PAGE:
Gertie and the Zombies
by Beth J. Whiting
Gertie died in the 1950’s when she was just fifteen years old. She didn’t resurrect herself until sixty years later. One day she just woke up in her coffin.
The last thing Gertie remembered was a car plunging into her side. She wasn’t so much surprised when she found herself in a coffin; she was terrified and screamed. She clawed her way out of the coffin in terror.
When Gertie broke ground she felt a hand on the other side. A green girl in fish net stockings and a leather coat lifted her up.
“Hey, you just woke up.”
“Huh?” Gertie asked.
“You look awful.”
Gertie looked at herself. She was dressed in a white lacy dress. She actually thought she looked good. However, her skin was green just like the girl’s.
“I’m taking you to the mall.”
Gertie just looked at the girl incredulously.
The mall was a mile walk from the graveyard.
The girl talked. “You know, people come out of the graveyard all the time now. It’s coming to the point where the undead are being accepted. We even have a place in the mall that sells blood. It has different flavors too, like whipped cream blood and chili blood.”
“I thought zombies ate flesh.”
“They did until it became socially unacceptable. After the new law was passed we got free blood so everything became okay.”
“Wouldn’t you rather have flesh?”
“Of course. But we’ve got to make a living like everyone else. You have to fit in, you know.”
“You have to work after you rise up?”
“I can get you a job at the blood store. I work there. They send me to look for applicants at the graveyard every once in a while.”
“There must be a lot of dead people walking around if there’s a blood shop in the mall.”
“Zombies aren’t the only people who come to our store.”
“Really? That’s odd.”
“That’s why we sell coffee too.”
As Gertie approached the mall she saw that the blood shop was just past the food court. Gertie figured that many humans wouldn’t be comfortable eating in front of the shop.
Her new acquaintance, Laura, told her that there would be an interview. Granted, she already got the job, but the manager wanted to get to know her.
He was a human in his early 40’s. He had black hair and a medium build. The interview took place in the storeroom.
“So, what age did you die?”
“Good because we want to keep a fresh young vibe. Since you’re a zombie there won’t be a problem with you being under-aged.”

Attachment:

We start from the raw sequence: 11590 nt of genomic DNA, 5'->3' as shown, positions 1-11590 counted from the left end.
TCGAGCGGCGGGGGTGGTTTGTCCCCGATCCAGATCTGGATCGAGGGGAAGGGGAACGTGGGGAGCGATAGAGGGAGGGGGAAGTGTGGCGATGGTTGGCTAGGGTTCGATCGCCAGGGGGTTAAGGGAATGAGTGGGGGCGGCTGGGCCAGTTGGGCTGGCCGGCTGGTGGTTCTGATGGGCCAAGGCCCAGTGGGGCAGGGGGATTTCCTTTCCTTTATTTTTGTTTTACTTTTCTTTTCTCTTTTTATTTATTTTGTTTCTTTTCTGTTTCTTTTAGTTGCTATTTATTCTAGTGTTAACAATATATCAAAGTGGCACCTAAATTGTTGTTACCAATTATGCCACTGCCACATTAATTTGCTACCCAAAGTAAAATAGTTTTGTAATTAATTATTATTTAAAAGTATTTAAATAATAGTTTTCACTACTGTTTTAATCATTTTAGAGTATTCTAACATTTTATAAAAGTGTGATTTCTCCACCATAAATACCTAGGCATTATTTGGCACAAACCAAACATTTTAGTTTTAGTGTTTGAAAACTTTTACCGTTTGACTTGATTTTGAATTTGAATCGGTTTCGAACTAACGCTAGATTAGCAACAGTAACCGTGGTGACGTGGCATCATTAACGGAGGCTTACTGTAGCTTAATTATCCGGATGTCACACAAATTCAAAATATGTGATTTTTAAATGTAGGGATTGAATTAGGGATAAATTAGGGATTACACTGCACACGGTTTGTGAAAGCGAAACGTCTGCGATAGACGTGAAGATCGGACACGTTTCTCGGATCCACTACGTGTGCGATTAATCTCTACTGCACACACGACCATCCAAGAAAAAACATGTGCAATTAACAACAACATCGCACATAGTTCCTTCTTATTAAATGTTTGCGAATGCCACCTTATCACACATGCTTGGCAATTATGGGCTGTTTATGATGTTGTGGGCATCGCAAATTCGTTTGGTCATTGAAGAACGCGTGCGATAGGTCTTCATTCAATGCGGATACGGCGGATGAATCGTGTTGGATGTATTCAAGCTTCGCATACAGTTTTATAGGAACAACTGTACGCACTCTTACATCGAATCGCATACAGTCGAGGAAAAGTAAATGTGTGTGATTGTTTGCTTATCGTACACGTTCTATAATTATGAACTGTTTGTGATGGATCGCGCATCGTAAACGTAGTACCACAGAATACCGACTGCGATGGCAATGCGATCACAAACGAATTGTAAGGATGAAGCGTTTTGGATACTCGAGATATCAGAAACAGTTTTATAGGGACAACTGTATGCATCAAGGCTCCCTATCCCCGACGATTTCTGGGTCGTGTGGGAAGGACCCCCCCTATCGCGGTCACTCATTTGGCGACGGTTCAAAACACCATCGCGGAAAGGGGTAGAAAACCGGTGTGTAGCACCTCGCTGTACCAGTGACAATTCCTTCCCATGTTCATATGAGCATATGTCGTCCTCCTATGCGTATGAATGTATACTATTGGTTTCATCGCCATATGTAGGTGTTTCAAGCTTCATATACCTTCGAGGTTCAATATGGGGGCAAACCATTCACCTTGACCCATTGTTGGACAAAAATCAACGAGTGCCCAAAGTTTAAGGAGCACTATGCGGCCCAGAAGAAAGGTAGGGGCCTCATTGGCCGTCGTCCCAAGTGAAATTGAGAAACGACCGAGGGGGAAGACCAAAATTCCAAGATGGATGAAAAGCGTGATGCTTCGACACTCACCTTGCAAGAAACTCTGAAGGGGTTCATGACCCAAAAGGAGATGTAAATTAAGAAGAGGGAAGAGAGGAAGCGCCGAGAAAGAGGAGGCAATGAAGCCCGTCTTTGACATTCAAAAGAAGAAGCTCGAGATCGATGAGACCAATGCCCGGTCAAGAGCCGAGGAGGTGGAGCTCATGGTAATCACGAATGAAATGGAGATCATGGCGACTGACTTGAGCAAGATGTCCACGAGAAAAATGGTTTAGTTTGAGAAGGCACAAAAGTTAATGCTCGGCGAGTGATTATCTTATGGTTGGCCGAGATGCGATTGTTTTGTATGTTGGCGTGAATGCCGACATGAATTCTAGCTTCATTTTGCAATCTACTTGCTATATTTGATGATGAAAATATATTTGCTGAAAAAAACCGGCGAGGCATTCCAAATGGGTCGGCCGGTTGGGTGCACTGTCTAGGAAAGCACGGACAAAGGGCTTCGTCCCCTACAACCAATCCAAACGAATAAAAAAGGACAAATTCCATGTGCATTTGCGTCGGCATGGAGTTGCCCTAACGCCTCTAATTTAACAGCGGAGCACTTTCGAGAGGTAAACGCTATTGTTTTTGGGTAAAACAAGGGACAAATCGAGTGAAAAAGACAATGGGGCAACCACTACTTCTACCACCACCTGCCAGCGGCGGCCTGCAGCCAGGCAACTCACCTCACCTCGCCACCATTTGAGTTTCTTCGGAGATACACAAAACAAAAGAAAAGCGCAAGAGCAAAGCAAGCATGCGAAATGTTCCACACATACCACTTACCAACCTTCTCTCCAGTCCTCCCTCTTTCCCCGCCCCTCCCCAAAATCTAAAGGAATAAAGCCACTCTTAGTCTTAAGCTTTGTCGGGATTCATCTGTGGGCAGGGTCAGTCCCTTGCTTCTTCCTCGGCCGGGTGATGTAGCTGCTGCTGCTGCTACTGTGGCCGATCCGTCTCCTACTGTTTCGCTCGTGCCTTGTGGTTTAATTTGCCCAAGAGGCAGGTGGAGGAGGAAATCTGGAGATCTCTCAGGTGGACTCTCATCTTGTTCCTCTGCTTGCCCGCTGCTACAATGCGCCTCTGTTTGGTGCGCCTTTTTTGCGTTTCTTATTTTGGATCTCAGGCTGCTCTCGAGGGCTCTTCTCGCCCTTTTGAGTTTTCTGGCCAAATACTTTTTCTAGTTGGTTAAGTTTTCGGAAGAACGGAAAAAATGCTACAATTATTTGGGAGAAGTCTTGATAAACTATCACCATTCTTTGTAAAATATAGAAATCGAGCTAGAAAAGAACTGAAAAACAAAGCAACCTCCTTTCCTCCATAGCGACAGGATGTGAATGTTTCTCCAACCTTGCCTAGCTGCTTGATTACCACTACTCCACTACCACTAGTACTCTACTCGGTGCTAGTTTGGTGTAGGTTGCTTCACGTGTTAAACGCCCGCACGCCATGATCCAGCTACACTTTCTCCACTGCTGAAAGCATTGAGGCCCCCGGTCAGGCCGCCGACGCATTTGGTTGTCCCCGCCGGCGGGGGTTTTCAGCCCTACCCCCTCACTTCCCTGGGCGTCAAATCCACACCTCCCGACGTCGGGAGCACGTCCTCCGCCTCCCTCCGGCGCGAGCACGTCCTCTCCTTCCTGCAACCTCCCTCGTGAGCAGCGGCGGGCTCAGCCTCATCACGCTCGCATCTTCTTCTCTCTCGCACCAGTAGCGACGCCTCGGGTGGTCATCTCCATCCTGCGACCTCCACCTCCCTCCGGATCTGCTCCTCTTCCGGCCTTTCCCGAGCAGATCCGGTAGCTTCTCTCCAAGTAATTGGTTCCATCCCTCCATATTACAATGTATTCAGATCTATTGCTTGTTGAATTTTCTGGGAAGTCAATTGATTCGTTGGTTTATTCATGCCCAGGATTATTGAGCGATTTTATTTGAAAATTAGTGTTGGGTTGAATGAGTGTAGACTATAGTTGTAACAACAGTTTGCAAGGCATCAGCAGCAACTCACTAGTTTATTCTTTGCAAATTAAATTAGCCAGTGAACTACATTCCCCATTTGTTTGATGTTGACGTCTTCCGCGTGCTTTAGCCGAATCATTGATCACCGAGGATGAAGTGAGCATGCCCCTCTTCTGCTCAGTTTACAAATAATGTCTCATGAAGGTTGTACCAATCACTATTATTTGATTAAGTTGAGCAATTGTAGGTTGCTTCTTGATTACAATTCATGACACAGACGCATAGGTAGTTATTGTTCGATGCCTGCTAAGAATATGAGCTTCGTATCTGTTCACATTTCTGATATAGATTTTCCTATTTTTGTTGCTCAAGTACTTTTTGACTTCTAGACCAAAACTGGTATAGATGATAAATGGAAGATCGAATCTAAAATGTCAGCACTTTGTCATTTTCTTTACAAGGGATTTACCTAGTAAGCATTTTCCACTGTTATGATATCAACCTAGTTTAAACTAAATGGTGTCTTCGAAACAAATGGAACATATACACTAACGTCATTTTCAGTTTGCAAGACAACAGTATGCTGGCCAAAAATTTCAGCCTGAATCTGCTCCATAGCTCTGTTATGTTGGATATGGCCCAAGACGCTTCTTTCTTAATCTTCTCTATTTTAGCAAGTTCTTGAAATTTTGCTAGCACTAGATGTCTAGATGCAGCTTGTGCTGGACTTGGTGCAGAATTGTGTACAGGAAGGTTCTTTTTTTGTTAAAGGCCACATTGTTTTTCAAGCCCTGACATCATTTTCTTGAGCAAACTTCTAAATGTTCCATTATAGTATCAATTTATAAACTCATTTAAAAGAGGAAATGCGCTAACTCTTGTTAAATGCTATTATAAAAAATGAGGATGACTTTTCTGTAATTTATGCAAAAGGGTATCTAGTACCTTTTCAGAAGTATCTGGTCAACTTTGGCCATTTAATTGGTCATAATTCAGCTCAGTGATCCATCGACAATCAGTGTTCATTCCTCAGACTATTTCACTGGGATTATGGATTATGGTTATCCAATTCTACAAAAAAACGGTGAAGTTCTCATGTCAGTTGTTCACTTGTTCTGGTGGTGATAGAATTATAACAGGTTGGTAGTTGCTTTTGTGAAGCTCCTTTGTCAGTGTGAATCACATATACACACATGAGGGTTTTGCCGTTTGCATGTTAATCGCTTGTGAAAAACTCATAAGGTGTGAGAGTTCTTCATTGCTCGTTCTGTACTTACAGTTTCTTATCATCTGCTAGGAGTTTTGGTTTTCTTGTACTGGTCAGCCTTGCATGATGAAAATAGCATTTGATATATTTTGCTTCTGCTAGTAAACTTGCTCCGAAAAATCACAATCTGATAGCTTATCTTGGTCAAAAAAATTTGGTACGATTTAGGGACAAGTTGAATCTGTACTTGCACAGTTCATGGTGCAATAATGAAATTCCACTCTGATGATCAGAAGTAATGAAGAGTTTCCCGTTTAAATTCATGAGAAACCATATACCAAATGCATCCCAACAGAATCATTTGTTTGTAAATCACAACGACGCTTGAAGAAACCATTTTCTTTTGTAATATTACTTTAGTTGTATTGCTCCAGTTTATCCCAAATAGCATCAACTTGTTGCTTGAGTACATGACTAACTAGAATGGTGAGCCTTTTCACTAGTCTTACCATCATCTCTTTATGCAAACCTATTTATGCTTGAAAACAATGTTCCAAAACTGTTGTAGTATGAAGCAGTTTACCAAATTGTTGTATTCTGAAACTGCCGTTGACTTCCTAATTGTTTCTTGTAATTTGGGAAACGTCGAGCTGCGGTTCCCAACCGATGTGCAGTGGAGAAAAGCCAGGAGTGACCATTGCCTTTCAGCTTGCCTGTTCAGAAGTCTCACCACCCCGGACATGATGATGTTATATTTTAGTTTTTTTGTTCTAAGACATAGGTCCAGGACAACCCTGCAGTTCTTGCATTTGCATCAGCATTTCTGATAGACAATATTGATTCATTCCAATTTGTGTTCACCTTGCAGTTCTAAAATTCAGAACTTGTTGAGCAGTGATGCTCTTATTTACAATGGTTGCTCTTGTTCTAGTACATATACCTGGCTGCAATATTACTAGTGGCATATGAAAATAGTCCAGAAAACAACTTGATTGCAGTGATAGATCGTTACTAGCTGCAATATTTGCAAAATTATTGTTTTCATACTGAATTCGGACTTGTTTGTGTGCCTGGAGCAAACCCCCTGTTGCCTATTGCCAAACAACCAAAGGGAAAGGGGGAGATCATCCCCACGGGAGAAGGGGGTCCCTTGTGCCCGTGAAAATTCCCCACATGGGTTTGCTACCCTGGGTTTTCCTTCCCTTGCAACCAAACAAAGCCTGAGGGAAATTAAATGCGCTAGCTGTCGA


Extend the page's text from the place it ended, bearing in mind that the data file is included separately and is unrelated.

With that Gertie was hesitant. She was afraid that he would ask her when she rose. It appeared that everyone had risen recently from their graves. If she said that she was from the 50’s then she would look ancient.
She tried to keep things vague.
“What are you interested in?”
“Watching movies. I like music.”
She was glad that he didn’t pursue the question. If he had answered what movies Gertie liked she would have said musicals and pre-code movies.
“Do you have any work experience?”
“I worked in my parents’ mattress store so I know how to work a cash register.”
He began to explain how she had to punch in when she came and punch out for lunch. He said that showing up late wasn’t tolerated.
“Humans, typically goths, do come in here at times. If the guys flirt, flirt back.”
She lied and said she would.
He gave her a firm handshake in the end. “I’m glad you’re a part of the team.”
Gertie started that afternoon. Gertie concentrated on the cash register. Barely any people came during the day. However, at night it was a zoo. A crowd of green-skinned people and human teenagers in dark clothing showed up.
One human asked, “Why are you dressed so dainty?”
Gertie dodged the question, though she did appreciate the elegance of her dress.
The manager played loud rock music, which Gertie didn’t care for at all.
When Gertie was cleaning up, she saw that Laura was kissing a human boy. He looked to be twenty.
Gertie heard Laura complain, “I have to show this new girl home. Otherwise I’d go with you.”
Gertie felt like an obligation.
It turned out that Laura lived in a warehouse lined with bunk beds. Laura left after Gertie was led to an empty bed. Gertie lay there with nothing to do. Night wasn’t peaceful. The zombies piled on the bed bunks. There were a bunch of people snoring. Gertie barely got any sleep.
* * *